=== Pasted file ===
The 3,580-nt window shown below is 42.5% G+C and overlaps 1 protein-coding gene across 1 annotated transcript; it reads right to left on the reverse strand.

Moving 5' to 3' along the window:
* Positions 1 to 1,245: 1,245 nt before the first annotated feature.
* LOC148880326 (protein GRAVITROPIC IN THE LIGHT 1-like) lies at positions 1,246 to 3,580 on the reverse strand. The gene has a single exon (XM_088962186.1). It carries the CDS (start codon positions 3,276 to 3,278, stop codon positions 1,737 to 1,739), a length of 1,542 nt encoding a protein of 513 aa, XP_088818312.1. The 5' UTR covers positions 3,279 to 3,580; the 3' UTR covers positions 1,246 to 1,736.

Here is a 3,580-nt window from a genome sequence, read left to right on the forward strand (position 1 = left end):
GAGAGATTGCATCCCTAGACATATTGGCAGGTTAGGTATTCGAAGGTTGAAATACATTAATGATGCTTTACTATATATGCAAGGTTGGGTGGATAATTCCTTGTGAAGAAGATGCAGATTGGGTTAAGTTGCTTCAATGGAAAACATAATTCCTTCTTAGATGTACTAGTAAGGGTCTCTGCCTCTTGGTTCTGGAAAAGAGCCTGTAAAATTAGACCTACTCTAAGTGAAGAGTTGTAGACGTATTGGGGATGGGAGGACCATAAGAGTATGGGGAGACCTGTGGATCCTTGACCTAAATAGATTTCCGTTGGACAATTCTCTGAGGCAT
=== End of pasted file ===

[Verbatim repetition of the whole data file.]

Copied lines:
The 3,580-nt window shown below is 42.5% G+C and overlaps 1 protein-coding gene across 1 annotated transcript; it reads right to left on the reverse strand.

Moving 5' to 3' along the window:
* Positions 1 to 1,245: 1,245 nt before the first annotated feature.
* LOC148880326 (protein GRAVITROPIC IN THE LIGHT 1-like) lies at positions 1,246 to 3,580 on the reverse strand. The gene has a single exon (XM_088962186.1). It carries the CDS (start codon positions 3,276 to 3,278, stop codon positions 1,737 to 1,739), a length of 1,542 nt encoding a protein of 513 aa, XP_088818312.1. The 5' UTR covers positions 3,279 to 3,580; the 3' UTR covers positions 1,246 to 1,736.

Here is a 3,580-nt window from a genome sequence, read left to right on the forward strand (position 1 = left end):
GAGAGATTGCATCCCTAGACATATTGGCAGGTTAGGTATTCGAAGGTTGAAATACATTAATGATGCTTTACTATATATGCAAGGTTGGGTGGATAATTCCTTGTGAAGAAGATGCAGATTGGGTTAAGTTGCTTCAATGGAAAACATAATTCCTTCTTAGATGTACTAGTAAGGGTCTCTGCCTCTTGGTTCTGGAAAAGAGCCTGTAAAATTAGACCTACTCTAAGTGAAGAGTTGTAGACGTATTGGGGATGGGAGGACCATAAGAGTATGGGGAGACCTGTGGATCCTTGACCTAAATAGATTTCCGTTGGACAATTCTCTGAGGCAT